Psalm 30:8
Parallel Verses
New American Standard Bible
To You, O LORD, I called, And to the Lord I made supplication:

King James Bible
I cried to thee, O LORD; and unto the LORD I made supplication.

Darby Bible Translation
I called to thee, Jehovah, and unto the Lord did I make supplication:

World English Bible
I cried to you, Yahweh. To Yahweh I made supplication:

Young's Literal Translation
Unto Thee, O Jehovah, I call, And unto Jehovah I make supplication.

Psalm 30:8 Parallel
Commentary
Barnes' Notes on the Bible

I cried to thee, O Lord - That is, when those reverses came, and when that on which I had so confidently relied was taken away, I called upon the Lord; I uttered an earnest cry for aid. The prayer which he uttered on the occasion is specified in the following verses. The idea here is, that he was not driven from God by these reverses, but TO him. He felt that his reliance on those things in which he had put his trust was vain, and he now came to God, the true Source of strength, and sought His protection and favor. This was doubtless the design of the reverses which God had brought upon him; and this will always be the effect of the reverses that come upon good men. When they have placed undue reliance upon wealth, or health, or friends, and when these are taken away, the effect will be to lead them to God in earnest prayer. God designs to bring them back, and they do come back to him. Afflictions are always, sooner or later, effectual in bringing good men back to God. The sinner is often driven from God by trial; the good man is brought back to find his strength and comfort in God. The one complains, and murmurs, and is wretched; the other prays, and submits, and is made more happy than he was in the days of his prosperity.

Psalm 30:8 Parallel Commentaries

Library
Of the Lack of all Comfort
It is no hard thing to despise human comfort when divine is present. It is a great thing, yea very great, to be able to bear the loss both of human and divine comfort; and for the love of God willingly to bear exile of heart, and in nought to seek oneself, nor to look to one's own merit. What great matter is it, if thou be cheerful of heart and devout when favour cometh to thee? That is an hour wherein all rejoice. Pleasantly enough doth he ride whom the grace of God carrieth. And what marvel,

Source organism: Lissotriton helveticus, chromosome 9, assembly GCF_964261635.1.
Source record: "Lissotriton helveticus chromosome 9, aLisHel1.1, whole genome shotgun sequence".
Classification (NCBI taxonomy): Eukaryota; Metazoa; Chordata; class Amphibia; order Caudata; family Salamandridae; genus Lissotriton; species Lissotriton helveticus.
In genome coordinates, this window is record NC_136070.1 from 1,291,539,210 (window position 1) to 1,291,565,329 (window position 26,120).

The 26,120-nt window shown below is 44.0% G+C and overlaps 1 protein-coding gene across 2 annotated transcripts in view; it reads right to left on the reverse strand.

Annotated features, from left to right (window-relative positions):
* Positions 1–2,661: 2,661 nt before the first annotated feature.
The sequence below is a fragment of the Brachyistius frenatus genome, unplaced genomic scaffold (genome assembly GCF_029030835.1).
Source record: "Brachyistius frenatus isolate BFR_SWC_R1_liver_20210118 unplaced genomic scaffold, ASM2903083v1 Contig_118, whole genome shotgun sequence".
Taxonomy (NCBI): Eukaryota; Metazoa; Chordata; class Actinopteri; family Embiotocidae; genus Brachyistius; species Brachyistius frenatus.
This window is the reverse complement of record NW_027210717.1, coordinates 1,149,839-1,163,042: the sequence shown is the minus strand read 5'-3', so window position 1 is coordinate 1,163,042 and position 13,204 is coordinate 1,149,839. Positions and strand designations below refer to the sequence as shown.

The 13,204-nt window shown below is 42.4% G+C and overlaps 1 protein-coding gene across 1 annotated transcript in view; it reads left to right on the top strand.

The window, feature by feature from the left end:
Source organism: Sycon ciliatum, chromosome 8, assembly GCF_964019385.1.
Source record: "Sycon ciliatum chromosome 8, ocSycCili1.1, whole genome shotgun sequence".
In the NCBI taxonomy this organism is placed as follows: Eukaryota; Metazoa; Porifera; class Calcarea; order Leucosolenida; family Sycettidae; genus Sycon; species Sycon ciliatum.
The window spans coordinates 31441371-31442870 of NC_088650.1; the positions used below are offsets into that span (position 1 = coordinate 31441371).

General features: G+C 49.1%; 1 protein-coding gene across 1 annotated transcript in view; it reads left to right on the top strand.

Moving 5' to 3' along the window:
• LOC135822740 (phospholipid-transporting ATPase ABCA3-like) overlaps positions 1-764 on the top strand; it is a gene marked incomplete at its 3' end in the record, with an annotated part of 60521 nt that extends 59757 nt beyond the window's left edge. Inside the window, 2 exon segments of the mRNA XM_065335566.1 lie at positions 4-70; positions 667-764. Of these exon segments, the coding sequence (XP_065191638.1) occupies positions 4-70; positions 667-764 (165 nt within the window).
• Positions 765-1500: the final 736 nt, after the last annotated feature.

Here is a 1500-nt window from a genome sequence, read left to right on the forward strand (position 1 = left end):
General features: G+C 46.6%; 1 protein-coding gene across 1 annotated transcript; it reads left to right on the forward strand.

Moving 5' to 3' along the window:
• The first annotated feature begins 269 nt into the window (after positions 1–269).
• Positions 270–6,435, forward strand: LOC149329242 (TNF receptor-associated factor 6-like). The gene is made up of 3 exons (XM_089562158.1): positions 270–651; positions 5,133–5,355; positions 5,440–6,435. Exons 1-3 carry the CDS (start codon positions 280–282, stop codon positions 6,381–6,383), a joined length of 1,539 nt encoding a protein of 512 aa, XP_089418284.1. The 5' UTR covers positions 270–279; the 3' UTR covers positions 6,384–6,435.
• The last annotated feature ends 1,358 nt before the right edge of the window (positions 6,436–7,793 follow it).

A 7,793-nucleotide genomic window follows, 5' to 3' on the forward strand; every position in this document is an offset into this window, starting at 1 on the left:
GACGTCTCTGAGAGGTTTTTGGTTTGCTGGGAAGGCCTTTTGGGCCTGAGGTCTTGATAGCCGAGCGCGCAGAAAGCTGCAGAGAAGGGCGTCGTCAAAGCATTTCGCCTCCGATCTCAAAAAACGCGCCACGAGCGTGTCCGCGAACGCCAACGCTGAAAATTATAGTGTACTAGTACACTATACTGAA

Thomas A Kempis—Imitation of Christ

But Whether Keenly Contending, that we be not Overcome...
32. But whether keenly contending, that we be not overcome, or overcoming divers times, or even with unhoped and unlooked for ease, let us give the glory unto Him Who giveth continence unto us. Let us remember that a certain just man said, "I shall never be moved:" and that it was showed him how rashly he had said this, attributing as though to his own strength, what was given to him from above. But this we have learnt from his own confession: for soon after he added, "Lord, in Thy will Thou hast
St. Augustine—On Continence

Period ii. The Church from the Permanent Division of the Empire Until the Collapse of the Western Empire and the First Schism Between the East and the West, or Until About A. D. 500
In the second period of the history of the Church under the Christian Empire, the Church, although existing in two divisions of the Empire and experiencing very different political fortunes, may still be regarded as forming a whole. The theological controversies distracting the Church, although different in the two halves of the Graeco-Roman world, were felt to some extent in both divisions of the Empire and not merely in the one in which they were principally fought out; and in the condemnation
Joseph Cullen Ayer Jr., Ph.D.—A Source Book for Ancient Church History

Rules to be Observed in Singing of Psalms.
1. Beware of singing divine psalms for an ordinary recreation, as do men of impure spirits, who sing holy psalms intermingled with profane ballads: They are God's word: take them not in thy mouth in vain. 2. Remember to sing David's psalms with David's spirit (Matt. xxii. 43.) 3. Practise St. Paul's rule--"I will sing with the spirit, but I will sing with the understanding also." (1 Cor. xiv. 15.) 4. As you sing uncover your heads (1 Cor. xi. 4), and behave yourselves in comely reverence as in the
Lewis Bayly—The Practice of Piety

Cross References
Psalm 30:7
O LORD, by Your favor You have made my mountain to stand strong; You hid Your face, I was dismayed.

Psalm 30:9
"What profit is there in my blood, if I go down to the pit? Will the dust praise You? Will it declare Your faithfulness?

Psalm 142:1
Maskil of David, when he was in the cave. A Prayer. I cry aloud with my voice to the LORD; I make supplication with my voice to the LORD.

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